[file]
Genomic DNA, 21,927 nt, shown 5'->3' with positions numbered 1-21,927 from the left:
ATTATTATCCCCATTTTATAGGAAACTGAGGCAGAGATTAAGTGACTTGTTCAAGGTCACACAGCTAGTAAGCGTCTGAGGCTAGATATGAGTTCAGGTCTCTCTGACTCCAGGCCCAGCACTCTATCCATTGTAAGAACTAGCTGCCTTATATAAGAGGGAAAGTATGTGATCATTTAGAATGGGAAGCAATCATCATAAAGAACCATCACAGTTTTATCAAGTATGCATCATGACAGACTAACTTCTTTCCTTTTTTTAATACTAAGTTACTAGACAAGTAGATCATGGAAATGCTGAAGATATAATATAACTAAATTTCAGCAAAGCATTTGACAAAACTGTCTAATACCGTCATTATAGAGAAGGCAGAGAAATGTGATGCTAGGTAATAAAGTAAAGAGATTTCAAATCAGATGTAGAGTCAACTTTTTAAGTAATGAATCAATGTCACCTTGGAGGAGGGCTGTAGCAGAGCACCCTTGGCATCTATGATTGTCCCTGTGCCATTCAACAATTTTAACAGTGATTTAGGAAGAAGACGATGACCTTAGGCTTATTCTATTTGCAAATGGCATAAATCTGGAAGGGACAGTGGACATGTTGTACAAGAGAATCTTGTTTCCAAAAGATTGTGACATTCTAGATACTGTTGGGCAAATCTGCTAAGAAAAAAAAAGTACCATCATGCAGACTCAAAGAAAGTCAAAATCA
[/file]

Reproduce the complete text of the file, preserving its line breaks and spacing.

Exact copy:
Genomic DNA, 21,927 nt, shown 5'->3' with positions numbered 1-21,927 from the left:
ATTATTATCCCCATTTTATAGGAAACTGAGGCAGAGATTAAGTGACTTGTTCAAGGTCACACAGCTAGTAAGCGTCTGAGGCTAGATATGAGTTCAGGTCTCTCTGACTCCAGGCCCAGCACTCTATCCATTGTAAGAACTAGCTGCCTTATATAAGAGGGAAAGTATGTGATCATTTAGAATGGGAAGCAATCATCATAAAGAACCATCACAGTTTTATCAAGTATGCATCATGACAGACTAACTTCTTTCCTTTTTTTAATACTAAGTTACTAGACAAGTAGATCATGGAAATGCTGAAGATATAATATAACTAAATTTCAGCAAAGCATTTGACAAAACTGTCTAATACCGTCATTATAGAGAAGGCAGAGAAATGTGATGCTAGGTAATAAAGTAAAGAGATTTCAAATCAGATGTAGAGTCAACTTTTTAAGTAATGAATCAATGTCACCTTGGAGGAGGGCTGTAGCAGAGCACCCTTGGCATCTATGATTGTCCCTGTGCCATTCAACAATTTTAACAGTGATTTAGGAAGAAGACGATGACCTTAGGCTTATTCTATTTGCAAATGGCATAAATCTGGAAGGGACAGTGGACATGTTGTACAAGAGAATCTTGTTTCCAAAAGATTGTGACATTCTAGATACTGTTGGGCAAATCTGCTAAGAAAAAAAAAGTACCATCATGCAGACTCAAAGAAAGTCAAAATCA